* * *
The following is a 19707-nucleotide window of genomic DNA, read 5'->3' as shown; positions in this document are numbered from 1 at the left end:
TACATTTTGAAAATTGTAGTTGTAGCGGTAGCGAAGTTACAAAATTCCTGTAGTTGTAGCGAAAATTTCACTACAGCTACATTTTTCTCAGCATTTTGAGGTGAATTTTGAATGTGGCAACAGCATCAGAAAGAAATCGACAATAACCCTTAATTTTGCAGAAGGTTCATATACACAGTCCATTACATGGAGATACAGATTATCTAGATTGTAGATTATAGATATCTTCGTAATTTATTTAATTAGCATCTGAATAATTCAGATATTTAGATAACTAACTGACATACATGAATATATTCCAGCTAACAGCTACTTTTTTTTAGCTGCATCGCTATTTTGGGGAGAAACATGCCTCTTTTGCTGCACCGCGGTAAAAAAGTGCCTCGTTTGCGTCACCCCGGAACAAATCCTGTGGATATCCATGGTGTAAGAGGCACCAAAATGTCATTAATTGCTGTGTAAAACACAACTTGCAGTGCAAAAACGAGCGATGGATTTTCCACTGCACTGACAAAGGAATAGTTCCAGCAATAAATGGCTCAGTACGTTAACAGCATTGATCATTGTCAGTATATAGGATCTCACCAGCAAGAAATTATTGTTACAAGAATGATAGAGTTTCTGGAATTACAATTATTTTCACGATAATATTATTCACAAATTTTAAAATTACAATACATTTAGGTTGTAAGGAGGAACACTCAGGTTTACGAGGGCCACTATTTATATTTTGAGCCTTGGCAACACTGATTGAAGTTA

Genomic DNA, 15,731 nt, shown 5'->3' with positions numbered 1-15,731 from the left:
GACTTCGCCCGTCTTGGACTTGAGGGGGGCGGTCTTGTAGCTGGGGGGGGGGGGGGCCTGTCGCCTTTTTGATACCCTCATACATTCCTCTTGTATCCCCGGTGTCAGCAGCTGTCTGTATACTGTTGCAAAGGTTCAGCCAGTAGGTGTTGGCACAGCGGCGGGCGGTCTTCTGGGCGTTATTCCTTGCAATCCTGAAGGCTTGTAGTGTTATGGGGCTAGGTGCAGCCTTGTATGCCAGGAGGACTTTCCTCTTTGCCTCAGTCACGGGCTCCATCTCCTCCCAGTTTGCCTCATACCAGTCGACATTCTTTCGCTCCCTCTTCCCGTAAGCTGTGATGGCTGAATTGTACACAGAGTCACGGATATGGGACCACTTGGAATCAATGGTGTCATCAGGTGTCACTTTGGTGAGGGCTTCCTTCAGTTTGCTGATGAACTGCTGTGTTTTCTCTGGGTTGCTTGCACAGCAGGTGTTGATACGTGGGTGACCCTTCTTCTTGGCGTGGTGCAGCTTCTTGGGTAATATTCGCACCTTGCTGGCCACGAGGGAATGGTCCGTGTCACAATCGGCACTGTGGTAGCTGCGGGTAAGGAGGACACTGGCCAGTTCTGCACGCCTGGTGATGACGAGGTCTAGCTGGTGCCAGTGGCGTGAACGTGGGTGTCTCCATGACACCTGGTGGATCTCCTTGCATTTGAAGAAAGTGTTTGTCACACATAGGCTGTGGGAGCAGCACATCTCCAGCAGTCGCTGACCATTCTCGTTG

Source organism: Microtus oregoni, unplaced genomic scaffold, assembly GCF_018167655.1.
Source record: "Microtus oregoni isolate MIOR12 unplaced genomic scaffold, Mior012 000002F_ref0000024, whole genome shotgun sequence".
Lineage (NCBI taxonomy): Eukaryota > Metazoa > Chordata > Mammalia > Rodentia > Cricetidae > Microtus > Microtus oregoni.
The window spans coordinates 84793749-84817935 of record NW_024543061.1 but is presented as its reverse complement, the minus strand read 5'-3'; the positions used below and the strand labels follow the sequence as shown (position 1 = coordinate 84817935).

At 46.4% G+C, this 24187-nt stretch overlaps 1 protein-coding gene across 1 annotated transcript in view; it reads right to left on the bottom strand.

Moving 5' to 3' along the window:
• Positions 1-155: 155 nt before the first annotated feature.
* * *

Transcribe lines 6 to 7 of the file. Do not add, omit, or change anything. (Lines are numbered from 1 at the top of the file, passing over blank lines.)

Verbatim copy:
Source record: "Microtus oregoni isolate MIOR12 unplaced genomic scaffold, Mior012 000002F_ref0000024, whole genome shotgun sequence".
Lineage (NCBI taxonomy): Eukaryota > Metazoa > Chordata > Mammalia > Rodentia > Cricetidae > Microtus > Microtus oregoni.